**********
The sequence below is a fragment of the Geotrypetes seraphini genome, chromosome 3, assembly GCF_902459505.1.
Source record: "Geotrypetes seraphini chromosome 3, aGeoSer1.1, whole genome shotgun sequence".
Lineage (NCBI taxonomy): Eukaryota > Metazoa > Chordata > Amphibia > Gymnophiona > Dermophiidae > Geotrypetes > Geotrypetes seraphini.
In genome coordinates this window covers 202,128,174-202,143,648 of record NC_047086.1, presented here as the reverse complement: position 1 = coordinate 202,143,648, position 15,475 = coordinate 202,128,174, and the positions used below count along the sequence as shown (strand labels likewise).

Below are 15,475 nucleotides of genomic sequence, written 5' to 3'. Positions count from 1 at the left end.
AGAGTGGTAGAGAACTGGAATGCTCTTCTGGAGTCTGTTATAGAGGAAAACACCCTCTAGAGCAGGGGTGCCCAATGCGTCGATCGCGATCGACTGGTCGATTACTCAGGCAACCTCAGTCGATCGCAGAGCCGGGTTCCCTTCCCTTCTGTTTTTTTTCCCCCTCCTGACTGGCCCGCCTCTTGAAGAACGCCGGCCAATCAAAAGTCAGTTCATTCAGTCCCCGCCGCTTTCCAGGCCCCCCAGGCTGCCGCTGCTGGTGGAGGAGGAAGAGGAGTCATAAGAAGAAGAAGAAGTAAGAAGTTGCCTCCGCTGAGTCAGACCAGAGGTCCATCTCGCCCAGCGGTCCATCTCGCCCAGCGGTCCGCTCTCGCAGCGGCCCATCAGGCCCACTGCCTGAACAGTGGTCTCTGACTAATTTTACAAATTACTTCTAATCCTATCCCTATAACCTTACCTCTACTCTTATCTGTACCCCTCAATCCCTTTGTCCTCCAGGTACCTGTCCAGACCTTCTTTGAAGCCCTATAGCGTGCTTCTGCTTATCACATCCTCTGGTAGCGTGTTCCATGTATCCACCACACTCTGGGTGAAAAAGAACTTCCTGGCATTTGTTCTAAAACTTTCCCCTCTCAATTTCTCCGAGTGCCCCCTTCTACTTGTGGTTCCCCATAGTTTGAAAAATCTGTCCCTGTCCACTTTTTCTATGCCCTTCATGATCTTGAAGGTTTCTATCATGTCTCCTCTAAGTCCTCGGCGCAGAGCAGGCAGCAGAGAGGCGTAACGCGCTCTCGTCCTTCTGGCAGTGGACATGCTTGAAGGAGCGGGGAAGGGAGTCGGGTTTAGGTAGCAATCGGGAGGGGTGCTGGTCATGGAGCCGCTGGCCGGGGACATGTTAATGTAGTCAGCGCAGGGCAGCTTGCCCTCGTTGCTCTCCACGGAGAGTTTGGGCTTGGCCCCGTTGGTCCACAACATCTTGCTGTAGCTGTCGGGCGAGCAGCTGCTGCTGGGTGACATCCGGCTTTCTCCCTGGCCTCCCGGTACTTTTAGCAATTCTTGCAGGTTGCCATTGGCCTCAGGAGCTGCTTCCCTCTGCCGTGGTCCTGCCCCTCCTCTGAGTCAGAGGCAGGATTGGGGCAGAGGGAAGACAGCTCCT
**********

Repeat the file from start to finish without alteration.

The sequence below is a fragment of the Geotrypetes seraphini genome, chromosome 3, assembly GCF_902459505.1.
Source record: "Geotrypetes seraphini chromosome 3, aGeoSer1.1, whole genome shotgun sequence".
Lineage (NCBI taxonomy): Eukaryota > Metazoa > Chordata > Amphibia > Gymnophiona > Dermophiidae > Geotrypetes > Geotrypetes seraphini.
In genome coordinates this window covers 202,128,174-202,143,648 of record NC_047086.1, presented here as the reverse complement: position 1 = coordinate 202,143,648, position 15,475 = coordinate 202,128,174, and the positions used below count along the sequence as shown (strand labels likewise).

Below are 15,475 nucleotides of genomic sequence, written 5' to 3'. Positions count from 1 at the left end.
AGAGTGGTAGAGAACTGGAATGCTCTTCTGGAGTCTGTTATAGAGGAAAACACCCTCTAGAGCAGGGGTGCCCAATGCGTCGATCGCGATCGACTGGTCGATTACTCAGGCAACCTCAGTCGATCGCAGAGCCGGGTTCCCTTCCCTTCTGTTTTTTTTCCCCCTCCTGACTGGCCCGCCTCTTGAAGAACGCCGGCCAATCAAAAGTCAGTTCATTCAGTCCCCGCCGCTTTCCAGGCCCCCCAGGCTGCCGCTGCTGGTGGAGGAGGAAGAGGAGTCATAAGAAGAAGAAGAAGTAAGAAGTTGCCTCCGCTGAGTCAGACCAGAGGTCCATCTCGCCCAGCGGTCCATCTCGCCCAGCGGTCCGCTCTCGCAGCGGCCCATCAGGCCCACTGCCTGAACAGTGGTCTCTGACTAATTTTACAAATTACTTCTAATCCTATCCCTATAACCTTACCTCTACTCTTATCTGTACCCCTCAATCCCTTTGTCCTCCAGGTACCTGTCCAGACCTTCTTTGAAGCCCTATAGCGTGCTTCTGCTTATCACATCCTCTGGTAGCGTGTTCCATGTATCCACCACACTCTGGGTGAAAAAGAACTTCCTGGCATTTGTTCTAAAACTTTCCCCTCTCAATTTCTCCGAGTGCCCCCTTCTACTTGTGGTTCCCCATAGTTTGAAAAATCTGTCCCTGTCCACTTTTTCTATGCCCTTCATGATCTTGAAGGTTTCTATCATGTCTCCTCTAAGTCCTCGGCGCAGAGCAGGCAGCAGAGAGGCGTAACGCGCTCTCGTCCTTCTGGCAGTGGACATGCTTGAAGGAGCGGGGAAGGGAGTCGGGTTTAGGTAGCAATCGGGAGGGGTGCTGGTCATGGAGCCGCTGGCCGGGGACATGTTAATGTAGTCAGCGCAGGGCAGCTTGCCCTCGTTGCTCTCCACGGAGAGTTTGGGCTTGGCCCCGTTGGTCCACAACATCTTGCTGTAGCTGTCGGGCGAGCAGCTGCTGCTGGGTGACATCCGGCTTTCTCCCTGGCCTCCCGGTACTTTTAGCAATTCTTGCAGGTTGCCATTGGCCTCAGGAGCTGCTTCCCTCTGCCGTGGTCCTGCCCCTCCTCTGAGTCAGAGGCAGGATTGGGGCAGAGGGAAGACAGCTCCT